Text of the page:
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The state of Florida is notorious for having strict anti-theft laws. It was only just recently that the threshold for grand theft was raised from a meager $300 to $750 — the first time it was raised in 35 years. But despite this needed adjustment, the nuances of theft laws in Florida can easily result in an accused being charged with a felony and unprepared to defend themselves in court.
Below, we discuss how Florida categorizes theft and where the line between a misdemeanor and felony charge lies. Even if no one was hurt in the incident, even if the property was amassed over a long period of time, these laws are designed to significantly punish those who commit theft. Consult a criminal defense lawyer in Tampa if you need assistance.
Under Florida law, “A person commits theft if he or she knowingly obtains or uses, or endeavors to obtain or to use, the property of another with intent to, either temporarily or permanently” deprive the other person of their property or appropriate the property for their own or someone else’s use. The severity of theft goes all the way from petit theft (a second-degree misdemeanor) to first-degree grand theft (a first-degree felony).
The line between misdemeanor and felony is crossed with third-degree grand theft. A person can be charged with grand theft if the stolen property is valued between $750 and $20,000, a firearm, a motor vehicle, or any number of other items listed in the Florida statute.
Florida law defines retail theft as “the taking possession of or carrying away of merchandise, property, money, or negotiable documents; altering or removing a label, universal product code, or price tag; transferring merchandise from one container to another; or removing a shopping cart, with intent to deprive the merchant of possession, use, benefit, or full retail value.” Like grand theft, retail theft is considered a third-degree felony when the value of the stolen property is $750 or more. But there is one clear distinction: the value of the stolen property can be aggregated within a 30-day period, meaning that a person can still be charged with a felony if the value of property stolen in one month adds up to $750 — one of the many reasons why it’s important to consult one of our criminal defense attorneys in Tampa if you’ve been accused of retail theft.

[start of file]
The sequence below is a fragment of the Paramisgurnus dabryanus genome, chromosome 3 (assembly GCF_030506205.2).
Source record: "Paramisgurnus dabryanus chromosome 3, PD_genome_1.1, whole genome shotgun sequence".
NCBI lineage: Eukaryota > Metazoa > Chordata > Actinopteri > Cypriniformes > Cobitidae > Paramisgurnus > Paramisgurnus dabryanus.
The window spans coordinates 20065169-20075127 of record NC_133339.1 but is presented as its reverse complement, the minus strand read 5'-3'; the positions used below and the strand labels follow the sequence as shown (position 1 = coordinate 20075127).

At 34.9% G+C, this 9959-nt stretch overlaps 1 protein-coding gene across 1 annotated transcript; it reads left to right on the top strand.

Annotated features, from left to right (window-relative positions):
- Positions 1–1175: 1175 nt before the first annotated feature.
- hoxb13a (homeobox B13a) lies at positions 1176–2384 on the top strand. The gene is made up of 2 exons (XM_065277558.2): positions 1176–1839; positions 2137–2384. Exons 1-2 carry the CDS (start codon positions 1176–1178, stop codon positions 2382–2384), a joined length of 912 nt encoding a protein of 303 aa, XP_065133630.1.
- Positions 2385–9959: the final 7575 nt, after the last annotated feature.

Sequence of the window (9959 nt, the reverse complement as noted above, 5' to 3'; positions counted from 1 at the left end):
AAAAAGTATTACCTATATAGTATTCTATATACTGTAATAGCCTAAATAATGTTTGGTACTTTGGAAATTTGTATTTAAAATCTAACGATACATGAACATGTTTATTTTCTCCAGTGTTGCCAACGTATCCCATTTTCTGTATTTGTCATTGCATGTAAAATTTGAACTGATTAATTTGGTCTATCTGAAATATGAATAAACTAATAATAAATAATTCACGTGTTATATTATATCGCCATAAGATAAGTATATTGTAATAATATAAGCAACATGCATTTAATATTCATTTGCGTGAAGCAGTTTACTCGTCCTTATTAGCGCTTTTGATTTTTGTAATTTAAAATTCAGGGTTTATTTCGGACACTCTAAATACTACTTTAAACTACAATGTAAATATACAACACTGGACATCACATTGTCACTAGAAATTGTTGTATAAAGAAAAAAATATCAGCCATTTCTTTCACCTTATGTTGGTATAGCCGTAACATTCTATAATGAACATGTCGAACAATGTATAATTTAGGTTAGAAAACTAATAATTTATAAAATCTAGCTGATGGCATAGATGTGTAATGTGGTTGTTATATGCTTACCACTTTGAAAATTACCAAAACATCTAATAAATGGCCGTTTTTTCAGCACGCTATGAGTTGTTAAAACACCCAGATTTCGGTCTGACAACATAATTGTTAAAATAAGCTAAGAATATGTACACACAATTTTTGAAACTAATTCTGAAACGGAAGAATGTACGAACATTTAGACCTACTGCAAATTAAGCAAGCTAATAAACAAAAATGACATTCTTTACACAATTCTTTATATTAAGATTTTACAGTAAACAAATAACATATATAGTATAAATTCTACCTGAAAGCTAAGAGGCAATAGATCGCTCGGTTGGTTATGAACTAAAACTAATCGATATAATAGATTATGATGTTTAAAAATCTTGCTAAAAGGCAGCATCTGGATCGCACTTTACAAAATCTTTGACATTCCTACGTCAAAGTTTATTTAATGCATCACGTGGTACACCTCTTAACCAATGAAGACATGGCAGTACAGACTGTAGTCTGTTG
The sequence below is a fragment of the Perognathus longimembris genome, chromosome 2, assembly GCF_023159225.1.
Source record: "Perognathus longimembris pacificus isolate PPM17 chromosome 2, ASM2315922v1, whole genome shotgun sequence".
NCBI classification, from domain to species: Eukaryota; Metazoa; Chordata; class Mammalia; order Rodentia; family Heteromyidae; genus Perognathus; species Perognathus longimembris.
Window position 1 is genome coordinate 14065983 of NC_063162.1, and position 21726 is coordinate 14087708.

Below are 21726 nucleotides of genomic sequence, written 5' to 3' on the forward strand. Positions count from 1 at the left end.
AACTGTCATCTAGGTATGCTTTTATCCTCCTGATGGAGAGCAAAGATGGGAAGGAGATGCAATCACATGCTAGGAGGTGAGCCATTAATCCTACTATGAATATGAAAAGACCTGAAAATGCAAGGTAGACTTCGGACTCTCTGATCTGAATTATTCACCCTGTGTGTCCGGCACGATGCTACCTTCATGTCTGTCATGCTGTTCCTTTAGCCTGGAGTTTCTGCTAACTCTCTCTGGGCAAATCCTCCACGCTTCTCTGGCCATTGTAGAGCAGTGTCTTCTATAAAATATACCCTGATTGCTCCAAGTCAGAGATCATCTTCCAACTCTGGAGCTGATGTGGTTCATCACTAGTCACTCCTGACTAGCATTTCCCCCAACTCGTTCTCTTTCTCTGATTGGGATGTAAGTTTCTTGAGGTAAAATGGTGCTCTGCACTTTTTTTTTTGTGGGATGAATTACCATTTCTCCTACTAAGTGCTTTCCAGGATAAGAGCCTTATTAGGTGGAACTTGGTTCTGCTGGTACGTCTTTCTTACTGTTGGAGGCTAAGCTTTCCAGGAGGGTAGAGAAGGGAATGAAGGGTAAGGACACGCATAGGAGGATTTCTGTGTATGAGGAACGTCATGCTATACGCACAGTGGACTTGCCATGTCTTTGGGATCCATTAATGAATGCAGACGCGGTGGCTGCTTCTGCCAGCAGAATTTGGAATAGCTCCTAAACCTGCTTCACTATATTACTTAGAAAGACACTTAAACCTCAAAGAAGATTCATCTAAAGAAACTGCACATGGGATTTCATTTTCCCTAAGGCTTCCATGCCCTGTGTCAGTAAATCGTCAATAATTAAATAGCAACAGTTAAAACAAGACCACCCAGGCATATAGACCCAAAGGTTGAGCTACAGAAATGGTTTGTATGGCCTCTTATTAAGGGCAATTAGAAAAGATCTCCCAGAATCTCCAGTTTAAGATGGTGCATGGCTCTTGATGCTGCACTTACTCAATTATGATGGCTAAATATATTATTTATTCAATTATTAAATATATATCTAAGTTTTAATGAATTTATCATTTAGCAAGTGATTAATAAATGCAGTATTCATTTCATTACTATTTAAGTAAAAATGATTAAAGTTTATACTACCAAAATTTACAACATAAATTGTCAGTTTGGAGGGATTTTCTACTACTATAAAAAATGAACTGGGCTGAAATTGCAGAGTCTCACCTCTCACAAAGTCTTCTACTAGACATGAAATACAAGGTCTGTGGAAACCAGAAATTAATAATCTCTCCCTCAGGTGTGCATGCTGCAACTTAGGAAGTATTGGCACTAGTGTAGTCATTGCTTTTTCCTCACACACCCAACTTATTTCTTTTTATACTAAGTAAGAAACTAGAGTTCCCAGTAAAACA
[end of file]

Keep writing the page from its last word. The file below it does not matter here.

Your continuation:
In cases where the accused is charged with grand theft, retail theft, and even petit theft, there can be what are known as aggravating circumstances that can result in more severe penalties. For instance, petit theft is usually not considered a felony; however, a person who has previously been convicted of theft two or more times and commits petit theft can face a third-degree felony conviction. Although the laws discussed throughout this article provide a basic understanding of theft laws in Florida, the specifics of a person’s case can drastically alter the severity of the charge and punishment.
This is why it’s so important to consult a criminal defense lawyer in Tampa if you’ve been accused of theft. An experienced attorney can review the specifics of your case and work to have your charges reduced or dropped, regardless of the type of theft you’ve been accused of.
Disclaimer: The information contained in this article is for general educational information only. This information does not constitute legal advice, is not intended to constitute legal advice, nor should it be relied upon as legal advice for your specific factual pattern or situation.